MIT EECS | Philips Undergraduate Research and Innovation Scholar
Automatic Detection of Spectral Bursts in Speech Using Cue-Based Analysis
- Natural Language and Speech Processing
Acoustic landmarks are defined as patterns that profile various speech production events. In this project, I will analyze natural speech from the linguistic perspective by leveraging acoustic landmarks to better understand how speech can be segmented and classified. Then, I will integrate this linguistic approach with novel NLP and ML techniques to develop a model that processes speech in accordance with human perceptual benchmarks. This requires an understanding of both the low-level phonological decomposition and high-level probabilistic approaches necessary to analyze speech psycholinguistically. This model can then be applied to fields such as speech disorder diagnostics, emotion recognition, and interactive voice systems.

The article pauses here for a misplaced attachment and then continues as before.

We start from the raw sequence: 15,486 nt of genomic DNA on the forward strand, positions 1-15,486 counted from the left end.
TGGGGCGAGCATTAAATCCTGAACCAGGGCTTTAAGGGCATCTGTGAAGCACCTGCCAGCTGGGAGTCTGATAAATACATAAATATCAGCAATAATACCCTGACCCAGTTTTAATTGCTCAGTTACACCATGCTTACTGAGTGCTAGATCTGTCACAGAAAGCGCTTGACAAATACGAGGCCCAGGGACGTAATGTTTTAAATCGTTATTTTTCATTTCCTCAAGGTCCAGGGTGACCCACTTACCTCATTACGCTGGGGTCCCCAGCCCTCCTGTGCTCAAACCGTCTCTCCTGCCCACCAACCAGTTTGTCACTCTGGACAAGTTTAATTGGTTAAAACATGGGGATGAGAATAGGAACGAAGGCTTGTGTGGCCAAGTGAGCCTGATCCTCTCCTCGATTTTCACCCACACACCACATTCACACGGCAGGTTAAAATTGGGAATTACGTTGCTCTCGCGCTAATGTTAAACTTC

I am participating in SuperUROP to experience end-to-end research in a field of interest, Speech Processing. My project will utilize theory from some of my favorite courses at MIT: 9.35 (Perception), 6.390 (ML), and 24.900 (Linguistics), alongside skills and interests such as Signal Processing and Acoustic Phonetics. I ultimately hope to produce research that is both computationally robust and aligned with underlying psycholinguistic theory.